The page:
Watching a chess match doesn’t typically have the heart pounding excitement of turning in to a football game or show such as “The Amazing Race,” but thanks in part to the success of the Netflix series “The Queen’s Gambit” and the infectious enthusiasm of chess’s top broadcaster, Maurice Ashley, spectators have not only been tuning in to the game… they’re on the edge of their seats.
After taking a year long hiatus for Covid, The Sinquefield Cup returned with a vengeance and today, commenced in a nail-biting finish with Maxime Vachier-Lagrave being crowned the 2021 champion. This first two time winner earned a whopping $90,000 in prize money, as well as a $50,000 bonus for finishing second in the overall Grand Chess Tour.
Jamaican-born, Ashley, who is the sport’s first Black Grandmaster, was front and center for all the action. He chatted with us about the competition, his unique career, and how covid has changed the game.
Q&A With Chess Grandmaster, Maurice Ashley
“2021 saw the return of over the board chess. Organizers have taken the regular precautions … It’s an inconvenience for the players, but they more than anyone want to be able to play chess in person once again, so they accept that this is a new reality we are living in.”Maurice Ashley, Chess Grandmaster
Q: How did you get started reporting on chess games?
A: I started commentating in the early 90s when Intel sponsored a four-city chess tour with the top players that took place in London, Paris, Moscow and New York. Since then, I’ve been able to call US championship tournaments, world championship matches and now the Grand Chess Tour with the best players on the planet competing for well over a million dollars in prize money. I would never have guessed that chess commentary would have become my career.
Q: How is calling chess both similar and different to that of other sports?
A: Like any major sport, chess games are full of action, tension, amazing moves and crazy mistakes. As commentators, we try to get inside the minds of the players to guess at what they may be thinking about and how they may be feeling with all that pressure on them to not make a single mistake. One of the big differences between chess and regular sports is that we announcers discuss many of the possible moves that don’t happen just as intensely as we discuss the moves that eventually do. Also, with access to sophisticated software programs, we can see whether the players are following the top AI recommendations or if they’re branching out on their own.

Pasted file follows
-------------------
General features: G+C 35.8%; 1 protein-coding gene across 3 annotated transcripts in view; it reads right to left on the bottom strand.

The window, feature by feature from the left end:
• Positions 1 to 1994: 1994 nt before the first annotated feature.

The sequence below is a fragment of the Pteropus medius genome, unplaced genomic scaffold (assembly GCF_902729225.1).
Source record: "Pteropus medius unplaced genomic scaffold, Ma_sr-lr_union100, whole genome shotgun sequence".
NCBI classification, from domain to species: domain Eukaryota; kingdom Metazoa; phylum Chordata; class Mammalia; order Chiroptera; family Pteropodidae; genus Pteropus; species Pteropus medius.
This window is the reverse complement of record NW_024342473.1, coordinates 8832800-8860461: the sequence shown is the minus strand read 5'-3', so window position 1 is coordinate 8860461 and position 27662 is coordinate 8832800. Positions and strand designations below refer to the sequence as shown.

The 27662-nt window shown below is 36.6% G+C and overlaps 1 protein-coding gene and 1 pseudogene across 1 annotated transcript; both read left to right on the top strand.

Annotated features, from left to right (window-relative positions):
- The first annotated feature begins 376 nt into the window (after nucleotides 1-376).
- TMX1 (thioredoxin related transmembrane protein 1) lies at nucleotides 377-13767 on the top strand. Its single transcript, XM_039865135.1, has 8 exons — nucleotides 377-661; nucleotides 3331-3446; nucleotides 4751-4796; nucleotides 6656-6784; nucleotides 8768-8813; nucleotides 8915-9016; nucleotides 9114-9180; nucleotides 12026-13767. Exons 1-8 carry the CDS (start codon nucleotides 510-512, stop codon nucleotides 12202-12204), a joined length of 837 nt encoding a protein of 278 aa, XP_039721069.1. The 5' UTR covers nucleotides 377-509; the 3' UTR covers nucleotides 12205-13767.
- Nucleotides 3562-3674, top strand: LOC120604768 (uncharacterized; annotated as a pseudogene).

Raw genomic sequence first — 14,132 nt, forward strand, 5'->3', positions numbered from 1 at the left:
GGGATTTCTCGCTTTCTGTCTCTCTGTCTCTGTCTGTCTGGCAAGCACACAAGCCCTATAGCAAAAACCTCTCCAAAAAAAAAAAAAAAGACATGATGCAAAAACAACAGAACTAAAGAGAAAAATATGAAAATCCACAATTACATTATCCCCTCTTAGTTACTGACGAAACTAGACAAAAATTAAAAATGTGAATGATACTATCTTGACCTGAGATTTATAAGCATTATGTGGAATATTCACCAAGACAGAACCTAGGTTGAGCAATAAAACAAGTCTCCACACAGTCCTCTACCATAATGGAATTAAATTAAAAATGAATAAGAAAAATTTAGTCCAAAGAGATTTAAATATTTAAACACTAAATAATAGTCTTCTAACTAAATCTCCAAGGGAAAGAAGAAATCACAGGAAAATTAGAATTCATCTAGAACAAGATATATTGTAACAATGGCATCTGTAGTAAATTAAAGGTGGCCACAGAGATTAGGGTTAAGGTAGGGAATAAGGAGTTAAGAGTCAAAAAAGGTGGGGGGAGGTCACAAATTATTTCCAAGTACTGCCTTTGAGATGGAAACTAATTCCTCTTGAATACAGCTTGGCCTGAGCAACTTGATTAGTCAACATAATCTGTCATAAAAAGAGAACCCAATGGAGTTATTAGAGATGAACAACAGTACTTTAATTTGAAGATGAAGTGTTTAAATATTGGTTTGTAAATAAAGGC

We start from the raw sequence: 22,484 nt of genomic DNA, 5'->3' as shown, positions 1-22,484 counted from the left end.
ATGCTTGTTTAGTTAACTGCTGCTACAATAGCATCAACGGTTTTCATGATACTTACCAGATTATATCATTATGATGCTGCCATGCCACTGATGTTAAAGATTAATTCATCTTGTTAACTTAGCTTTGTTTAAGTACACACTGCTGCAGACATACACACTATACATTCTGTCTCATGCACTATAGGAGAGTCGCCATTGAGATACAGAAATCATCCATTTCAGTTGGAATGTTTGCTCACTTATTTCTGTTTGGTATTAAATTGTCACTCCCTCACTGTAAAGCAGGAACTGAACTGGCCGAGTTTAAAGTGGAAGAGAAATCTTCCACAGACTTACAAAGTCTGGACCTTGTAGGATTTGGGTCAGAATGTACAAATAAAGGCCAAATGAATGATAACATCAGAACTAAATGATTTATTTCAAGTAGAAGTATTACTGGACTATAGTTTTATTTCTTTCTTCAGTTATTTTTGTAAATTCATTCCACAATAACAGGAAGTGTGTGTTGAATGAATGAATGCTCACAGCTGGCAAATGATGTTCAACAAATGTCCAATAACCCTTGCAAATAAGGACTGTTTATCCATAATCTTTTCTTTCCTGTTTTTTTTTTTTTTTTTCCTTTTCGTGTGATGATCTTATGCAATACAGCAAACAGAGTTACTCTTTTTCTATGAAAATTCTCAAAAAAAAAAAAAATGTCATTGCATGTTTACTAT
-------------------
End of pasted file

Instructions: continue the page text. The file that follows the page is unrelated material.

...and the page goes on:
Q: What has been one of the most exciting moments of the tournament?
A: The most exciting moment of the Sinquefield Cup was a wild game between Hungary’s Richard Rapport and Azerbaijan’s Shakhriyar Mamedyarov. The player’s went straight for each other’s throats and kept racheting up the tension instead of playing moves that would have steered the game into a peaceful draw. At one moment, Richard barely made a move with only 1 second left on his clock to avoid losing the game on time! The hair-raising struggle continued throughout until Shakhriyar landed a brilliant haymaker and won the game in style. Everyone watching knew we had witnessed a fight for the ages.
Q: How did Covid affect chess last year and what precautions are being taken at the tournament currently?
A: Covid drove chess online last year where the game really took off in a huge way since so many new fans came to the game because they were stuck indoors looking for something new and interesting to do. A whole new series of online tournaments popped up with the top players competing for huge prizes from the comfort of their own homes. However, in-person chess suffered greatly as all the major tournaments had to push pause, but with what seemed like somewhat of a turn in the pandemic, 2021 saw the return of over the board chess. Organizers have taken the regular precautions of testing players, checking temperatures, requiring masks, seeking proof of vaccinations and the like. It’s an inconvenience for the players, but they more than anyone want to be able to play chess in person once again, so they accept that this is a new reality we are living in.
Q: Tell us about mentoring Will Smith.
A: I met Will in 2000 when his wife Jada wanted him to have the gift of a chess lesson for Valentine’s Day. Imagine that! We had a nice time, and we’ve kept in touch over the years. He’s incredibly bright, learns quickly and plays a pretty aggressive game. He’s as cool as he seems to be on screen. The funniest thing about him is how much he loves bragging about how he schools other actors like Jamie Foxx at chess. He’s got the ego of a Grandmaster, that’s for sure!
For more on the tour check out www.grandchesstour.org